Auberg is based on the German Romanian poet Oskar Pastior, who was one of the deportees. During his time in the camp Pastior put himself at great peril by making notes about life there in a book he assembled out of scraps of cement bags. Pastior and Müller began talking about his experiences in 2001, and in 2004 they visited the remains of the labour complex together. When Pastior died suddenly in 2006 he left Müller with books full of notes, detailed descriptions of camp life and telling images.
In an interview with the Frankfurter Allgemeine Zeitung last month Müller talked about how Pastior’s memories welled up in their discussions. “Remembering was a need, an urgency in him,” she said. “The almost monstrous precision of the images of the camp dwelled for years in his head. Finally he could concede that the camp hung on in his head. He really wanted this misery to be described at last.”
BUT THERE was something that Pastior hid from Müller. After being released from the camp he took up studies in Bucharest, where he was denounced for writing seven anti-Soviet poems about the camp and for being homosexual. In 1961, to avoid arrest, he succumbed to the Romanian secret police, the notorious Securitate, and was an informer until his defection in 1968. This fact became known only in September 2010 when Pastior’s secret police file, under the cover name of “Otto Stein,” was identified by a historian.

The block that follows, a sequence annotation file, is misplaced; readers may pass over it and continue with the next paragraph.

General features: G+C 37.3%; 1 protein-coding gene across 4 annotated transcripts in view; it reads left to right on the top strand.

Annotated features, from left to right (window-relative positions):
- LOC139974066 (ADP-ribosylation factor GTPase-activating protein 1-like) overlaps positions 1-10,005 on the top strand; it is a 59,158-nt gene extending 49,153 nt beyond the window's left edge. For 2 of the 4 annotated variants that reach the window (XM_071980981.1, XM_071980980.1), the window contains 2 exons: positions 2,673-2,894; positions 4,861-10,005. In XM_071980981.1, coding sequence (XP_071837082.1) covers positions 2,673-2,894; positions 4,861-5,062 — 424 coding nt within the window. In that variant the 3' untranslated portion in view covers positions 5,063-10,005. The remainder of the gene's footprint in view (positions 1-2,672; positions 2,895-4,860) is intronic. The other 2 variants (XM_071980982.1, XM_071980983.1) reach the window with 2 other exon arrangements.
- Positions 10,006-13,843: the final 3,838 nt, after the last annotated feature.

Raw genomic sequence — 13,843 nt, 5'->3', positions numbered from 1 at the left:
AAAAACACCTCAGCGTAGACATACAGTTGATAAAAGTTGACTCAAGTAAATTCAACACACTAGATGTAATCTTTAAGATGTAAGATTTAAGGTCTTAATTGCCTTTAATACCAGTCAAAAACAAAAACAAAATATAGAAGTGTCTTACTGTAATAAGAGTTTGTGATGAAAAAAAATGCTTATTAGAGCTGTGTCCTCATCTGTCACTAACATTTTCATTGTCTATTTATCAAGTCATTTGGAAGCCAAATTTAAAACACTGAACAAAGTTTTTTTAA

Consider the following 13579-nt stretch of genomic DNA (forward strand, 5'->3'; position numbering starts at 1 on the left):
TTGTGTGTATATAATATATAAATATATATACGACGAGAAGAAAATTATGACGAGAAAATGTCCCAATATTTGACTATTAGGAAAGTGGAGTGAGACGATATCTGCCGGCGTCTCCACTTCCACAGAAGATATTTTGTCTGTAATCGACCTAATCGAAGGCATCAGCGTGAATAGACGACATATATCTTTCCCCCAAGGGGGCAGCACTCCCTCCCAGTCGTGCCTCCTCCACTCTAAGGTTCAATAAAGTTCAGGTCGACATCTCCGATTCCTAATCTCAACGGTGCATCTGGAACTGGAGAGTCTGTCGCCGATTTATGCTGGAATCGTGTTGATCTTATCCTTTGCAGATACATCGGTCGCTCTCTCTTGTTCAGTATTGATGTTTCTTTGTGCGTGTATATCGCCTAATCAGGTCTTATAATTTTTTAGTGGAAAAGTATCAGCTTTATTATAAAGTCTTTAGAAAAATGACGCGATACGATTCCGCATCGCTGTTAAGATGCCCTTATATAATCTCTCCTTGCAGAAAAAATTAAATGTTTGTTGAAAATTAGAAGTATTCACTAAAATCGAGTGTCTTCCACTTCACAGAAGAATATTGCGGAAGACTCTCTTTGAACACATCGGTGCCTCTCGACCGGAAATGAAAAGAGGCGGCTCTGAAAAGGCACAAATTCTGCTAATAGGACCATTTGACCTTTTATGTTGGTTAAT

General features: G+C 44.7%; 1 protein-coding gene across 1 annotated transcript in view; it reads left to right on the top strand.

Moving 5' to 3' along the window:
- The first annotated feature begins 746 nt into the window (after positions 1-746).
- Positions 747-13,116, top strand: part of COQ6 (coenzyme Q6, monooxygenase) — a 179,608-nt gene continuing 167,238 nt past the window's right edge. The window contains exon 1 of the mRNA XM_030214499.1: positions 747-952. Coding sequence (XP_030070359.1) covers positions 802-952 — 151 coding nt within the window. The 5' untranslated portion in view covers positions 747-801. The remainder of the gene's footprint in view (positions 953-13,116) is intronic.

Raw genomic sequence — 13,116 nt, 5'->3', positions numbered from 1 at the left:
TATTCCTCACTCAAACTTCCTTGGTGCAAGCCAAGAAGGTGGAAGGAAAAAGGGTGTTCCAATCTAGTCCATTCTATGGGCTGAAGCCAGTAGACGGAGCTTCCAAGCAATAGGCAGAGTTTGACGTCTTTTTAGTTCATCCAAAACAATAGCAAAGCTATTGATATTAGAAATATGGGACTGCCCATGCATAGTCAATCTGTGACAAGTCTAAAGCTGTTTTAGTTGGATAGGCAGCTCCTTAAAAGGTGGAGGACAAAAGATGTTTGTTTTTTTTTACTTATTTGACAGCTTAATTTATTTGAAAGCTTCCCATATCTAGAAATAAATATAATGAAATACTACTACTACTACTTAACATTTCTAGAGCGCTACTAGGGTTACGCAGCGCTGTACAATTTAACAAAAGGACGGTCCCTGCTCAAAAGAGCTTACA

It’s not surprising that this revelation, eighteen months after the publication of the novel, shocked Müller. The tyranny of repression in Romania and the surveillance carried out by the Securitate are major themes in her work, and she had suffered years of harassment before she and her husband Richard Wagner were permitted to leave for West Berlin in 1987. The news of his collaboration, she told Frankfurter Allgemeine Zeitung, was a “box around the ears.” But after the initial shock, she added, she had realised that if Pastior were still alive she would hug him and encourage him to talk and write about his life as Otto Stein.
The exposure of Pastior’s secret past resonates eerily with Müller’s aim, in Everything I Possess I Carry with Me, of bringing secrets and the suppressed past to the surface. It is a reminder of how the full history of the Soviet labour camps is still being uncovered.
The work of the 1970 Nobel Prize winner Aleksandr Solzhenitsyn told the world about the injustices and the appalling conditions in the gulags. We know about the extent of the gulag system and the millions of people subjected to it from histories such as Anne Applebaum’s Gulag: A History of the Soviet Camps. Müller focuses on the hidden history of the German Romanians in the labour camps and on the experience of an individual whose experiences there shaped his life. The five years Auberg spent in the camp dominate the rest of his life. Years after his return from the camp he says that his dreams continue to deport him back there. He relives his deportation repeatedly, each repeat scarring him more deeply. He recounts how one night his dreams deported him seven times to the camp and the seventh time is the worst because the camp is abandoned and there is no purpose to his being there. “No one wants me here and I am definitely not permitted to leave.”
Müller’s novel is a compelling narrative that penetrates the anonymity of mass deportation. She brings an unknown past into the open and preserves it. Everything I Possess I Carry with Me is not to be forgotten. •
Glenn Nicholls is the author of Deported: A History of Forced Departures from Australia (UNSW Press, 2007).